The Classics: The Fog of War (2003)
Robert McNamara on the wrongs our armies do
The Fog of War (2003)
Directed by Errol Morris
103 minutes, rated PG
‘Hear me more plainly.
I have in equal balance justly weighed
What wrongs our arms may do, what wrongs we suffer,
And find our griefs heavier than our offences’.
Henry IV, Part 2. Act 4, sc. 1.
Can we ever really trust what old men say about their deeds in war? Robert S. McNamara is 87 and a former secretary of defense for two US presidents, Kennedy and Johnson. In Errol Morris’s fascinating and engrossing film, which won the Oscar for best documentary last week, he attempts to weigh his – and America’s – griefs and offences. The film presents an uncommon opportunity: rarely do those who exercised enormous power allow us to look in their eyes and judge whether they’re lying.
For those who protested the war in Vietnam, which includes Morris, McNamara’s name was synonymous with America’s commitment to that war. He was believed a hawk who pushed an unsure Johnson towards escalation after Kennedy’s assassination. And yet here he sits, an old man with steely eyes and many secrets, staring down the barrell of Morris’s camera, telling us the US administration got it wrong in Vietnam and that they never understood their enemies; that the American fire-bombing of Tokyo in 1945, during which 100,000 were burned to death in one night, amounted to a war crime in which he participated; that the use of Agent Orange in Vietnam might have constituted a crime against humanity but he doesn’t remember authorising it; and that he stayed in the defense job for seven years, during much of which he disagreed with the American decision to wage war there.
And he may not be lying. Morris has audio tapes of him telling Johnson on the phone that: ‘the frank answer is we don’t know what’s going on over there (in Vietnam)’. He has tape of a Kennedy cabinet meeting in October 1963 where McNamara, just back from Vietnam, argues for the removal of the 16,000 US military ‘advisers’ in Vietnam by 1965. ‘We need a way to get out of Vietnam and this is a way of doing it,’ McNamara tells Kennedy. There is also tape of Johnson telling McNamara: ‘I want somebody to go over there and bring back a plan to whup the hell out of them’. This hardly sounds like a man who had to be pushed into making war.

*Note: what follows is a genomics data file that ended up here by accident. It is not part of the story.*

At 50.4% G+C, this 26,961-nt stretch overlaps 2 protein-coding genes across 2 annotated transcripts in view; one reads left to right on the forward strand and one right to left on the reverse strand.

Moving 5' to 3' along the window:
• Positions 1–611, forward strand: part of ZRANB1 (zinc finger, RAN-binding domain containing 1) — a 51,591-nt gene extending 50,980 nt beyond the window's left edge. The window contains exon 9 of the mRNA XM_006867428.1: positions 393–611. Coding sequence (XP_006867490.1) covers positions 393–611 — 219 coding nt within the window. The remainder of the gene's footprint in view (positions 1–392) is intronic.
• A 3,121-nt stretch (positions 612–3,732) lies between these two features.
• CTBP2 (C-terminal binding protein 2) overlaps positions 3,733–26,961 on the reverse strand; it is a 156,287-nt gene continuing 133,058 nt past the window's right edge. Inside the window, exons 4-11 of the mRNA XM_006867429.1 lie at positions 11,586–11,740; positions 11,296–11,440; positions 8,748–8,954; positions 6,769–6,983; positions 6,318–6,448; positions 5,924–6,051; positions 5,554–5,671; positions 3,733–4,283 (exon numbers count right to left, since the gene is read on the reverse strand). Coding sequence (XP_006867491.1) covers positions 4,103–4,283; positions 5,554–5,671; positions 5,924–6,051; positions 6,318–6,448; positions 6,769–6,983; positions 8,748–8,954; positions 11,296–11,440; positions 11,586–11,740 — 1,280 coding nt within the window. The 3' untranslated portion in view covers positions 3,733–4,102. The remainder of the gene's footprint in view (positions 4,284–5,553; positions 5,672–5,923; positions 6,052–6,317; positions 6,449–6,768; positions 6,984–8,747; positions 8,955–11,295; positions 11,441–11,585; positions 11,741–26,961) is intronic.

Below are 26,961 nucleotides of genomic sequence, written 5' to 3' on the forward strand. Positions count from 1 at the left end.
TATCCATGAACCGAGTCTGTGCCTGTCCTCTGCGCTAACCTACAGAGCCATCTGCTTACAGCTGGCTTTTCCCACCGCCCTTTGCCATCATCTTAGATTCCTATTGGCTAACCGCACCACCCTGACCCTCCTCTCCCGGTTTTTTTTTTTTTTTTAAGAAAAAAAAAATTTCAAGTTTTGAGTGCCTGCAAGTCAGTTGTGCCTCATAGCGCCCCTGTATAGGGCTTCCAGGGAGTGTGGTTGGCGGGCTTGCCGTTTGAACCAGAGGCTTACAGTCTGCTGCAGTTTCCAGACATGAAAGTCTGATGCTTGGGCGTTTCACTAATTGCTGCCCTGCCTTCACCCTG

The film is presented as ‘eleven lessons from the life of Robert S. McNamara’. These are framed as the fruit of McNamara’s own self examination. ‘I’m at an age where I can look back and derive some conclusions… My aim in life is to try to learn… to develop the lessons and pass them on.’
The lessons range from the banal to the bleeding obvious, but they serve as a neat organisational device and they lend the film an exploratory air. The first lesson – empathise with your enemy – allows Morris to discuss the Cuban missile crisis, where McNamara says the extraordinarily belligerent General Curtis LeMay wanted to go in and destroy Cuba (as in the film Thirteen Days). McNamara says the reason they didn’t is that a State department official, Llewellyn Thompson, knew the Soviet president Kruschev well enough to guess where his limits were, and that allowed a deal to be done. McNamara admits they never understood the Vietnamese. ln the mid-90’s he went to Vietnam for a series of discussions with his former adversaries, one of whom told him: ‘You must never have read a history book to think we were ever the pawns of China or Russia’.
The flm makes no mention of Iraq and current US politics, but it doesn’t have to – every frame is redolent with inferences and warnings about the mistakes that men make, and the lies they tell themselves, when they decide to wage war. McNamara has recently spoken for the first time publicly about the latest Iraqi war: ‘It’s just wrong what we’re doing,’ he was quoted in the Toronto Globe and Mail. ‘It’s morally wrong, it’s politically wrong, it’s economically wrong.’
At one point in the film he says that in Vietnam, ‘none of our allies supported us’. ‘If we can’t persuade our allies of the efficacy of our aims, we’d better examine our reasoning.’ At this point I wanted to shout at Mr McNamara that ‘some of your allies did support you in that war and there are 500 Australian war graves to prove it’. Griefs and offences, indeed.
Postscript: The official number of Australians who died in the Vietnam conflict, according to the Australian War Memorial, was 521. Robert McNamara died in July 2009, aged 93.